Burmese regime plays 'American' card to get more concessions from 'comrade state' China

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By Willy Lam,

Secretary of State Hillary Clinton’s visit to Burma this week could hasten the pace of reform by the nominally civilian regime under President Thein Sein. However, it is improbable that Sein and other military strongmen who control the pariah state will allow political forces led by dissidents such as Nobel prizewinner Aung San Suu Kyi to affect their tight grip on power.

U.S. Secretary of State Hillary Clinton meets with Burma's President Thein Sein at the President's Office in Naypyitaw on Dec. 1. Reuters

Diplomatic analysts in Burma and Beijing say that while the Sein administration has made cosmetic reforms, such as releasing political prisoners, its main motive is to persuade the United States to lift trade and other sanctions on the strategically located country.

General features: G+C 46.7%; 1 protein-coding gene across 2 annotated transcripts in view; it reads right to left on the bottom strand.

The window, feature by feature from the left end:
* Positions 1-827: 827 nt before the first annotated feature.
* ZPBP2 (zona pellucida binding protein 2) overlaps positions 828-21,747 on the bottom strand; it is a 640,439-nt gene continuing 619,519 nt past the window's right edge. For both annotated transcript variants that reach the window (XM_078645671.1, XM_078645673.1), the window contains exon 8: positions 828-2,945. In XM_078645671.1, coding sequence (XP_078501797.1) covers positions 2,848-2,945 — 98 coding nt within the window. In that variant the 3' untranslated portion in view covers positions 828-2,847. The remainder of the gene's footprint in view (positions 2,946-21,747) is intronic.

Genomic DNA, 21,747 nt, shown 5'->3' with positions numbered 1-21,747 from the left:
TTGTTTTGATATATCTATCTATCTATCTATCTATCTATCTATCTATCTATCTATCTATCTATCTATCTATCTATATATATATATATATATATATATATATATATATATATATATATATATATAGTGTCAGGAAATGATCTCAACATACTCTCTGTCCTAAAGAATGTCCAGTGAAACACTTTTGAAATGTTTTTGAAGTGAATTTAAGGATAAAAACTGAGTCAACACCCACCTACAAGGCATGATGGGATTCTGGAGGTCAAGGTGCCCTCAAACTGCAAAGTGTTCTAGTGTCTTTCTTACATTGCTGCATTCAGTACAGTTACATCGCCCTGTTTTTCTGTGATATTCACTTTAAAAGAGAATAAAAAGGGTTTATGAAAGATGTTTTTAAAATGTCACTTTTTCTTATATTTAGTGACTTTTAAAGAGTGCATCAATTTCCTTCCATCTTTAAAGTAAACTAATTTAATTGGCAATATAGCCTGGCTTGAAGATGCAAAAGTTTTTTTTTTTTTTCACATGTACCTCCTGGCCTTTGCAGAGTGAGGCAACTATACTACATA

Moreover, Sein seems to be playing the “American card” to wangle more concessions out of Beijing, which remains Burma’s predominant backer.

Earlier this week, Gen. Min Aung Hlaing, the Burmese armed forces commander, was in Beijing to reassure the Chinese Communist Party (CCP) leadership that ties between the quasi-allies remained solid. On Nov. 29, Hlaing met with Vice President Xi Jinping, who is also vice chairman of the policy-setting CCP Central Military Commission.

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